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  • You work at the college library.

  • You're in the middle of a quiet afternoon

  • when suddenly a shipment of 1,280 different books arrives.

  • The books have been dropped off in one long straight line,

  • but they're all out of order,

  • and the automatic sorting system is broken.

  • To make matters worse, classes start tomorrow,

  • which means that first thing in the morning,

  • students will show up in droves looking for these books.

  • How can you get them all sorted in time?

  • One way would be to start at one end of the line with the first pair of books.

  • If the first two books are in order, then leave them as they are.

  • Otherwise, swap them.

  • Then, look at the second and third books,

  • repeat the process,

  • and continue until you reach the end of the line.

  • At some point, you'll come across the book that should be last,

  • and keep swapping it with every subsequent book,

  • moving it down the line until it reaches the end where it belongs.

  • Then, start from the beginning and repeat the process

  • to get the second to last book in its proper place,

  • and keep going until all books are sorted.

  • This approach is called "Bubble Sort."

  • It's simple but slow.

  • You'd make 1,279 comparisons in the first round,

  • then 1,278, and so on,

  • adding up to 818,560 comparisons.

  • If each took just one second, the process would take over nine days.

  • A second strategy would be to start by sorting just the first two books.

  • Then, take the third book and compare it with the book in the second spot.

  • If it belongs before the second book, swap them,

  • then compare it with the book in the first spot,

  • and swap again if needed.

  • Now you've sorted the first three books.

  • Keep adding one book at a time to the sorted sub-line,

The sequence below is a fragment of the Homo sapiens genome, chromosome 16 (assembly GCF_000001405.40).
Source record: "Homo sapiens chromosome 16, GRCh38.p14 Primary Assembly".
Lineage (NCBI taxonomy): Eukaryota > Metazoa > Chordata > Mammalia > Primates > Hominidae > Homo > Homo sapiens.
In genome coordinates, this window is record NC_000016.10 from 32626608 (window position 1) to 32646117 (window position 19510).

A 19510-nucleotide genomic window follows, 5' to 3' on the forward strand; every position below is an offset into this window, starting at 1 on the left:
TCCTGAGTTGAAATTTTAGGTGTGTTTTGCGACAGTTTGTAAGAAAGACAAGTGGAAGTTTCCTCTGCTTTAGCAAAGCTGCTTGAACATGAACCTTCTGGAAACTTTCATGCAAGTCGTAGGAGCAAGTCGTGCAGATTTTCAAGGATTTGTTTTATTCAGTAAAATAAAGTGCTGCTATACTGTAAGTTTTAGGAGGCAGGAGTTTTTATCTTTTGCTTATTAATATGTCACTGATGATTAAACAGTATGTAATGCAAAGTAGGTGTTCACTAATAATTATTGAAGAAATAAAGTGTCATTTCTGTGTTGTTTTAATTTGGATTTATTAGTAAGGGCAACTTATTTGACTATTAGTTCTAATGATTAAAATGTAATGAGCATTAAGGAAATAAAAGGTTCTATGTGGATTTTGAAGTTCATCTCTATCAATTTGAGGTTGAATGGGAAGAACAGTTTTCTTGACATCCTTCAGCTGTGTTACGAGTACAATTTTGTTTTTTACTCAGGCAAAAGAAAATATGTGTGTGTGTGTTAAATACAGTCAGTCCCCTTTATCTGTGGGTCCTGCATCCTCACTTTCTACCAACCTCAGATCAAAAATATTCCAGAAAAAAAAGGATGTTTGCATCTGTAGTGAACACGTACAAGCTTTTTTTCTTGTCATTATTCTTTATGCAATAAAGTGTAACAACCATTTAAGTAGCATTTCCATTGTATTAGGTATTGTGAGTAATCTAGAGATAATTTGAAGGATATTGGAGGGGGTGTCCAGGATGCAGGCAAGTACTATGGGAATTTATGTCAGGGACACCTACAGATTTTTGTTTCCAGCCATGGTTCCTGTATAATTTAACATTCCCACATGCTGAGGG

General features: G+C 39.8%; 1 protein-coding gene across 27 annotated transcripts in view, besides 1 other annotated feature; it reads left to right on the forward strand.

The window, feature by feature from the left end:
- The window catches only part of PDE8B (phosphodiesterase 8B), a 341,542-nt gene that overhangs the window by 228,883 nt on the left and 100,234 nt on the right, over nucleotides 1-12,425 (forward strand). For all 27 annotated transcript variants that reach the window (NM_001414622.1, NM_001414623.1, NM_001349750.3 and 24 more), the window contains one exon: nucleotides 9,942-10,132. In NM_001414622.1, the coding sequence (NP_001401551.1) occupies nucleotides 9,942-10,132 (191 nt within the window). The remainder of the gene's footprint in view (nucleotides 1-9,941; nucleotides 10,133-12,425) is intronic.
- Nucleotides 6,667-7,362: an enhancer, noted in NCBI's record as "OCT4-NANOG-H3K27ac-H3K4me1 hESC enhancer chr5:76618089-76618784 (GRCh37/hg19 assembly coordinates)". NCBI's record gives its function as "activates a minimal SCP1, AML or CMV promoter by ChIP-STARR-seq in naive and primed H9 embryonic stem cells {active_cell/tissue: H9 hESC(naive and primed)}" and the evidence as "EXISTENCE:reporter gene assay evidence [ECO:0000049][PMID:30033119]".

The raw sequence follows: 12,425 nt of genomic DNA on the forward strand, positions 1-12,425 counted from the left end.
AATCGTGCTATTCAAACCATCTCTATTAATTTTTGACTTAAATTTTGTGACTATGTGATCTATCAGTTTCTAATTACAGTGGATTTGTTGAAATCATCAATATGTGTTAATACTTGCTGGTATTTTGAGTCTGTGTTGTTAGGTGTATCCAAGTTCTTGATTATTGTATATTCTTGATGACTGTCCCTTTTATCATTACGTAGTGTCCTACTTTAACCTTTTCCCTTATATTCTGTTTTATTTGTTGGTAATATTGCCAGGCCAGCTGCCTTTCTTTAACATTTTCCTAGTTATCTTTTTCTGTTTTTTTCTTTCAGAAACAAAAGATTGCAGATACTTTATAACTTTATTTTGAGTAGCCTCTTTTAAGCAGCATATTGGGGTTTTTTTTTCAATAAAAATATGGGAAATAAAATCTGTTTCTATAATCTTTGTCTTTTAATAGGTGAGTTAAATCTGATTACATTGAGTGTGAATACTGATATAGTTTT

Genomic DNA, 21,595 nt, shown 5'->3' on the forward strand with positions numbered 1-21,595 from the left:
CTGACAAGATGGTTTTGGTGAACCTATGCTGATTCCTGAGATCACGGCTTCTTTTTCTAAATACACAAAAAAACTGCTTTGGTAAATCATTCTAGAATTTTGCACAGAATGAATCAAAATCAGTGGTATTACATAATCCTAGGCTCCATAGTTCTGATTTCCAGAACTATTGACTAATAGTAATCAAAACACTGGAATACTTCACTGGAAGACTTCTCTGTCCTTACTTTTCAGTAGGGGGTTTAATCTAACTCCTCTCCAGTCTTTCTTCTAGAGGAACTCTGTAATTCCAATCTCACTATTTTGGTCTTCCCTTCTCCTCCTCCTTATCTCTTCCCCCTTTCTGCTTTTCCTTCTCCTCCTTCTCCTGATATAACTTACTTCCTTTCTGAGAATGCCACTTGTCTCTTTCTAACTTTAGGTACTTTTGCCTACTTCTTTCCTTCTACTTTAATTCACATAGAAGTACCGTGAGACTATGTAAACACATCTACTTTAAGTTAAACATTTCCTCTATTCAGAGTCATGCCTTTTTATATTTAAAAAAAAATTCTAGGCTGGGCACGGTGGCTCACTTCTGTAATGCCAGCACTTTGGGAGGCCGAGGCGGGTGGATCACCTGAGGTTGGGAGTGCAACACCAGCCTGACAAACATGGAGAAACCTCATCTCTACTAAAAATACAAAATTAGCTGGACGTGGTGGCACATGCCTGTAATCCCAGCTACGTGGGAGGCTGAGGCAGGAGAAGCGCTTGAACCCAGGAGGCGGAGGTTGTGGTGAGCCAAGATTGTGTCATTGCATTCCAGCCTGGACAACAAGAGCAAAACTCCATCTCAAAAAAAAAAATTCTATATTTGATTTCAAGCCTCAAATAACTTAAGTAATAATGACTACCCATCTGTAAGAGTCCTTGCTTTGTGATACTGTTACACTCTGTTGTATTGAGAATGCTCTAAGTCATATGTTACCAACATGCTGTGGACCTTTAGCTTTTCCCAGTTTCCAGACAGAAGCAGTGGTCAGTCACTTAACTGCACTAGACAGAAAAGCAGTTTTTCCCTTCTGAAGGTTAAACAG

• comparing and swapping the new book with the one before it

  • until it's correctly placed among the books sorted so far.

  • This is called "Insertion Sort."

  • Unlike Bubble Sort, it usually doesn't require comparing every pair of books.

  • On average, we'd expect to only need to compare each book to half of the books that came before it.

  • In that case, the total number of comparisons

  • would be 409,280,

  • taking almost five days.

  • You're still doing way too many comparisons.

  • Here's a better idea.

  • First, pick a random book.

  • Call it the partition and compare it to every other book.

  • Then, divide the line

  • by placing all the books that come before the partition on its left

  • and all the ones that come after it on its right.

  • You've just saved loads of time

  • by not having to compare any of the books on the left

  • to any of the ones on the right ever again.

  • Now, looking only at the books on the left,

  • you can again pick a random partition book

  • and separate those books that come before it from those that come after it.

  • You can keep creating sub-partitions like this

  • until you have a bunch of small sub-lines,

  • each of which you'd sort quickly using another strategy, like Insertion Sort.

  • Each round of partitioning requires about 1,280 comparisons.

  • If your partitions are pretty balanced,

  • dividing the books into 128 sub-lines of ten would take about seven rounds,

  • or 8,960 seconds.

  • Sorting these sub-lines would add about 22 seconds each.

  • All in all, this method known as QuickSort

  • could sort the books in under three and a half hours.

  • But there's a catch.

  • Your partitions could end up lopsided, saving no time at all.

  • Luckily, this rarely happens.

  • That's why QuickSort is one of the most efficient strategies

  • used by programmers today.

  • They use it for things like sorting items in an online store by price,

  • or creating a list of all the gas stations close to a given location sorted by distance.

  • In your case, you're done quick sorting with time to spare.

  • Just another high-stakes day in the library.

You work at the college library.

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A2 US TED-Ed sorted sorting partition compare sort

【TED-Ed】What's the fastest way to alphabetize your bookshelf? - Chand John

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    Anita Lin posted on 2016/11/29
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